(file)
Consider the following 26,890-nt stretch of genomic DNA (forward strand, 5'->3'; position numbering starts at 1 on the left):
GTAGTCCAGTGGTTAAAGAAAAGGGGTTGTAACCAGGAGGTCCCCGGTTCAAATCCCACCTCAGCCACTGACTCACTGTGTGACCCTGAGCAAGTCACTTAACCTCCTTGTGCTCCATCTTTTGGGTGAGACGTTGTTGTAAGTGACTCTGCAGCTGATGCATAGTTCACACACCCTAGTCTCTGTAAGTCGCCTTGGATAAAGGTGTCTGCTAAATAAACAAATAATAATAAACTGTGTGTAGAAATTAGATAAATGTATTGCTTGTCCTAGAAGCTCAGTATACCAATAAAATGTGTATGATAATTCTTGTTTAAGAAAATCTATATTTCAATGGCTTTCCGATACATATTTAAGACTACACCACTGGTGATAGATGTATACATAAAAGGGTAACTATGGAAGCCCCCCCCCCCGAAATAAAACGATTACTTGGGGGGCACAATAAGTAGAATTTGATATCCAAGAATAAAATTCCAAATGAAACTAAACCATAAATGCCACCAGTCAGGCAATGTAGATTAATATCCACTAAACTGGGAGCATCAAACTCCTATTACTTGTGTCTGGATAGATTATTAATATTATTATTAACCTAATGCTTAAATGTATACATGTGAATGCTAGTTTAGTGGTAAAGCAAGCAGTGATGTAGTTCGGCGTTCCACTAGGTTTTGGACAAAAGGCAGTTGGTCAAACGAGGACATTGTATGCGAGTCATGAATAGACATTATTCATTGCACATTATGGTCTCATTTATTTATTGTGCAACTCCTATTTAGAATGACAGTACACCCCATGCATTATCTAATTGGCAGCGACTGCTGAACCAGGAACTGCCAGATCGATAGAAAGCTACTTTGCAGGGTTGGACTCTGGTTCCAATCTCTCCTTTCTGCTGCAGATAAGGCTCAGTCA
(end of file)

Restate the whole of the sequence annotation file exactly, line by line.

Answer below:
Consider the following 26,890-nt stretch of genomic DNA (forward strand, 5'->3'; position numbering starts at 1 on the left):
GTAGTCCAGTGGTTAAAGAAAAGGGGTTGTAACCAGGAGGTCCCCGGTTCAAATCCCACCTCAGCCACTGACTCACTGTGTGACCCTGAGCAAGTCACTTAACCTCCTTGTGCTCCATCTTTTGGGTGAGACGTTGTTGTAAGTGACTCTGCAGCTGATGCATAGTTCACACACCCTAGTCTCTGTAAGTCGCCTTGGATAAAGGTGTCTGCTAAATAAACAAATAATAATAAACTGTGTGTAGAAATTAGATAAATGTATTGCTTGTCCTAGAAGCTCAGTATACCAATAAAATGTGTATGATAATTCTTGTTTAAGAAAATCTATATTTCAATGGCTTTCCGATACATATTTAAGACTACACCACTGGTGATAGATGTATACATAAAAGGGTAACTATGGAAGCCCCCCCCCCCGAAATAAAACGATTACTTGGGGGGCACAATAAGTAGAATTTGATATCCAAGAATAAAATTCCAAATGAAACTAAACCATAAATGCCACCAGTCAGGCAATGTAGATTAATATCCACTAAACTGGGAGCATCAAACTCCTATTACTTGTGTCTGGATAGATTATTAATATTATTATTAACCTAATGCTTAAATGTATACATGTGAATGCTAGTTTAGTGGTAAAGCAAGCAGTGATGTAGTTCGGCGTTCCACTAGGTTTTGGACAAAAGGCAGTTGGTCAAACGAGGACATTGTATGCGAGTCATGAATAGACATTATTCATTGCACATTATGGTCTCATTTATTTATTGTGCAACTCCTATTTAGAATGACAGTACACCCCATGCATTATCTAATTGGCAGCGACTGCTGAACCAGGAACTGCCAGATCGATAGAAAGCTACTTTGCAGGGTTGGACTCTGGTTCCAATCTCTCCTTTCTGCTGCAGATAAGGCTCAGTCA